Program Evaluation and Replications of School-Based Mental Health Services and Family-Community Interventions with Chronically Disruptive Students

Article excerpt


Although outcomes for alternative schools may be mixed, it is generally agreed that counseling, therapy, group work, case management, and family-community involvement have been credited in some effective programs. This study examined program evaluations from 1994-1999 for an alternative school for chronically disruptive students (599 students, ages 9-22) that was funded by a state grant to assure safer, drug-free public schools. School-based mental health services were mandated by the grant. Annual program evaluations and positive outcomes were necessary for continued funding by the state. Psychosocial (self-esteem, depression, locus of control, and life skills) and educational outcomes (grade point averages and attendance) were examined at entry and exit. In addition, 90- and 180-day follow-ups were conducted for educational outcomes. Although educational outcomes improved during assignment to the alternative school (greater than 70% passing), in the 90- and 180-day follow-ups student grade point averages improved but were not passing. Notably, student dropout for alternative students was an average of 8% 180 days after the assignment compared to the school district's 45% dropout rate. The focus of this study was to determine whether the alternative school was a viable family-community intervention for improving social functioning and educational achievement for chronically disruptive students, whether these interventions were effective in improving school safety, and whether the program missions were consistently accomplished during the five years of implementation and one year follow-up based on the program evaluations.

Key Words: school-based mental health services, program evaluation, chronically disruptive students, family-community interventions, replication studies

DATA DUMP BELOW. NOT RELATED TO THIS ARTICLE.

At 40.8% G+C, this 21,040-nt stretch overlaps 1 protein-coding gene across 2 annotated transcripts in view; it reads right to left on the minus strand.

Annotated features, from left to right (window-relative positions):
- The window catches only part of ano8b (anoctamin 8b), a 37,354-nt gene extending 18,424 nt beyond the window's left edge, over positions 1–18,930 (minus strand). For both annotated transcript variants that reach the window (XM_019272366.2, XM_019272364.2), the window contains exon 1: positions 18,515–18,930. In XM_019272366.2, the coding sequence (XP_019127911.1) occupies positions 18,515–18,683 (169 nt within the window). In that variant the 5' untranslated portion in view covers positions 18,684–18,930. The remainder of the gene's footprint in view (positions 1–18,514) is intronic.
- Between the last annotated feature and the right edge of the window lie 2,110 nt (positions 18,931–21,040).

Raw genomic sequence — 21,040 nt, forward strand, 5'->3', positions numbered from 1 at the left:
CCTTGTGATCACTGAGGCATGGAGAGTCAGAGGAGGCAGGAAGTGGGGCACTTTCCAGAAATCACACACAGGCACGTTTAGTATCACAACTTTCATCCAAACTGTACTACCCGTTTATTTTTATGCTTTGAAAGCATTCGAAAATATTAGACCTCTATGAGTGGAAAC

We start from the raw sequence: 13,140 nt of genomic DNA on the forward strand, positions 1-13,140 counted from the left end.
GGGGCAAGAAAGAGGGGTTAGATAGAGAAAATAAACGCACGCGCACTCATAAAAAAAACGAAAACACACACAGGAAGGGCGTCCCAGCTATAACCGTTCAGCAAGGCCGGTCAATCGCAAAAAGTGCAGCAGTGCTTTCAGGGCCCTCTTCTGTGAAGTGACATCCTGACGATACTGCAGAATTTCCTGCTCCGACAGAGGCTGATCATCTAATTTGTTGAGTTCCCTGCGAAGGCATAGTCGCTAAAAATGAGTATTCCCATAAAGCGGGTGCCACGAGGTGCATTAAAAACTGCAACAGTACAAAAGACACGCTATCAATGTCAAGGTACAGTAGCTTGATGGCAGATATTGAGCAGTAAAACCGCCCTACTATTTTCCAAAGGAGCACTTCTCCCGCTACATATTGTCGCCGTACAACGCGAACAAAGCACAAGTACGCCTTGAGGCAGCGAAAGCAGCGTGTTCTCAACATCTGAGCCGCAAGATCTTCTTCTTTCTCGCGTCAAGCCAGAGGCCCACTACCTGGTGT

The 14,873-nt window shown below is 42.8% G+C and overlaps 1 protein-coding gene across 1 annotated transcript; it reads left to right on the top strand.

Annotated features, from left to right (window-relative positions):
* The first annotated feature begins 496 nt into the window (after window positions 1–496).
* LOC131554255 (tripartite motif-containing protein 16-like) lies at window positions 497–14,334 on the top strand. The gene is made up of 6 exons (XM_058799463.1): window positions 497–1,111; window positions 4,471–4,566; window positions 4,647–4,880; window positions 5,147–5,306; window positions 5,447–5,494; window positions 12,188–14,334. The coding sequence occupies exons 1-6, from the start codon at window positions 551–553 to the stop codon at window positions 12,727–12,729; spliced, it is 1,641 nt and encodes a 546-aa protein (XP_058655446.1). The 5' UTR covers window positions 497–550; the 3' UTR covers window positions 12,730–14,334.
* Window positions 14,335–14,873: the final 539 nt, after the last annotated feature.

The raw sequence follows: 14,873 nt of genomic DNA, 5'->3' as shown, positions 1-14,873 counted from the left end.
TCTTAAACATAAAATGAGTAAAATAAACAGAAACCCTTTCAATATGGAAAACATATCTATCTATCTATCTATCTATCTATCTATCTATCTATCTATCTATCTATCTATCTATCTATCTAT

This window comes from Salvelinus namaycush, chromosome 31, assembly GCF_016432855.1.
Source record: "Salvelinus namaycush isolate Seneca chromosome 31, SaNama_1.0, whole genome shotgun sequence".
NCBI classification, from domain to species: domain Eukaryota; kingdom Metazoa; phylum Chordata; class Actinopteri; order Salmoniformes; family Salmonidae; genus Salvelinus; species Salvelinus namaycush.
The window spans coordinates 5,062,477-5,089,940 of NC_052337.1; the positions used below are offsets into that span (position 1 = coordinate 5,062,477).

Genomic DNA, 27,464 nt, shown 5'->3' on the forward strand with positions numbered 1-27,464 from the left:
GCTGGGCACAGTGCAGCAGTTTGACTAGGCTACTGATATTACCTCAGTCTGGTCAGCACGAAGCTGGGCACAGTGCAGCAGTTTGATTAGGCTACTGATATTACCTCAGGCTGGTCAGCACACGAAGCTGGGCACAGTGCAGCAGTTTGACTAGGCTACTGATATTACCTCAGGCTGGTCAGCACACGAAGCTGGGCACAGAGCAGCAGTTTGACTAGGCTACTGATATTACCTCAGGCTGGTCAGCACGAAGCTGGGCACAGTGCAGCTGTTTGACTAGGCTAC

School-based mental health services were first introduced in the early 1980s, coinciding with the development of school-based health centers. Just as the health centers allow students to receive medical care when needed, the mental health services permit students to receive clinical services as needed (Weist & Christodulu, 2000). The application of these programs took on new significance in the 1990s in alternative education when public awareness increased about the presence of violence, weapons, drugs, and alcohol at school. This forced many school districts to consider alternative forms of education for students deemed "chronically disruptive."

As early as 1975, "chronically disruptive students" was a phrase invented by educators with the hope that interventions could be more exact or useful (Miller & D'Alonzo, 1975). At that time, the label, "chronically disruptive" was equated with delinquency, and schools focused on vocational training (Miller, 1975). Over the next three years, the term became synonymous with emotional disabilities (ED). Interventions were designed to raise the awareness of the importance of education for children and teacher training (Smith, 1979; Smith, 1978). Characteristics of "chronically disruptive students" included being rebellious, defying rules, and demonstrating poor academics. The harmful effects of suspension were discussed and appropriate educational interventions were recognized. In 1979, alternative educational programs were first mentioned as a viable educational setting. The alternative program offered a highly structured, closely supervised, and appropriately staffed educational method for schools having difficulty coping with disruptive students (Marien, 1980; Johnson, 1979; Smith, 1979).

In the early 1980s, the label "chronically disruptive students" continued to be equated to emotionally and behaviorally disturbed students (Birney, 1981). Even so, educators were beginning to understand that school disruption had many causes and students had varied needs. Therefore, an ecological or systems approach was necessary, and as a result, "chronically disruptive students" were seen as distinct from students with emotional problems (Bailey, 1983; Eyde & Fink, 1983; Fink & Kokaska, 1983). …


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